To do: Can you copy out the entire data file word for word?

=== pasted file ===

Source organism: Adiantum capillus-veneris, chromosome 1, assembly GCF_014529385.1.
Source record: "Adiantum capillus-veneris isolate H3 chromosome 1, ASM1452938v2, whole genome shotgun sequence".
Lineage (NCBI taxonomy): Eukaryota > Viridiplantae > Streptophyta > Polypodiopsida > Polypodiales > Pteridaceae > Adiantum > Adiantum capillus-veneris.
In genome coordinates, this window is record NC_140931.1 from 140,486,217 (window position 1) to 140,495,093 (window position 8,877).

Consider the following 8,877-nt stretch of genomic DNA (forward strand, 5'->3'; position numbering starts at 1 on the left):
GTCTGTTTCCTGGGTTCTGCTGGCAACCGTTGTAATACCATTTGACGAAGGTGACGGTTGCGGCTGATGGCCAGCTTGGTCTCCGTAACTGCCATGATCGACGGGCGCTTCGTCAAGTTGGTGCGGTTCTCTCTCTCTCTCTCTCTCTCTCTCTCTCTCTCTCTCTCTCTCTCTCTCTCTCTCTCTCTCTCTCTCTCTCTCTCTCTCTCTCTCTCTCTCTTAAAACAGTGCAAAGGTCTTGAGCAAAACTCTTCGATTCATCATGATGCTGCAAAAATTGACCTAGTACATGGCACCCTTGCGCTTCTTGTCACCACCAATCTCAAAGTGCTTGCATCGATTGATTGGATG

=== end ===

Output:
Source organism: Adiantum capillus-veneris, chromosome 1, assembly GCF_014529385.1.
Source record: "Adiantum capillus-veneris isolate H3 chromosome 1, ASM1452938v2, whole genome shotgun sequence".
Lineage (NCBI taxonomy): Eukaryota > Viridiplantae > Streptophyta > Polypodiopsida > Polypodiales > Pteridaceae > Adiantum > Adiantum capillus-veneris.
In genome coordinates, this window is record NC_140931.1 from 140,486,217 (window position 1) to 140,495,093 (window position 8,877).

Consider the following 8,877-nt stretch of genomic DNA (forward strand, 5'->3'; position numbering starts at 1 on the left):
GTCTGTTTCCTGGGTTCTGCTGGCAACCGTTGTAATACCATTTGACGAAGGTGACGGTTGCGGCTGATGGCCAGCTTGGTCTCCGTAACTGCCATGATCGACGGGCGCTTCGTCAAGTTGGTGCGGTTCTCTCTCTCTCTCTCTCTCTCTCTCTCTCTCTCTCTCTCTCTCTCTCTCTCTCTCTCTCTCTCTCTCTCTCTCTCTCTCTCTCTCTCTCTCTTAAAACAGTGCAAAGGTCTTGAGCAAAACTCTTCGATTCATCATGATGCTGCAAAAATTGACCTAGTACATGGCACCCTTGCGCTTCTTGTCACCACCAATCTCAAAGTGCTTGCATCGATTGATTGGATG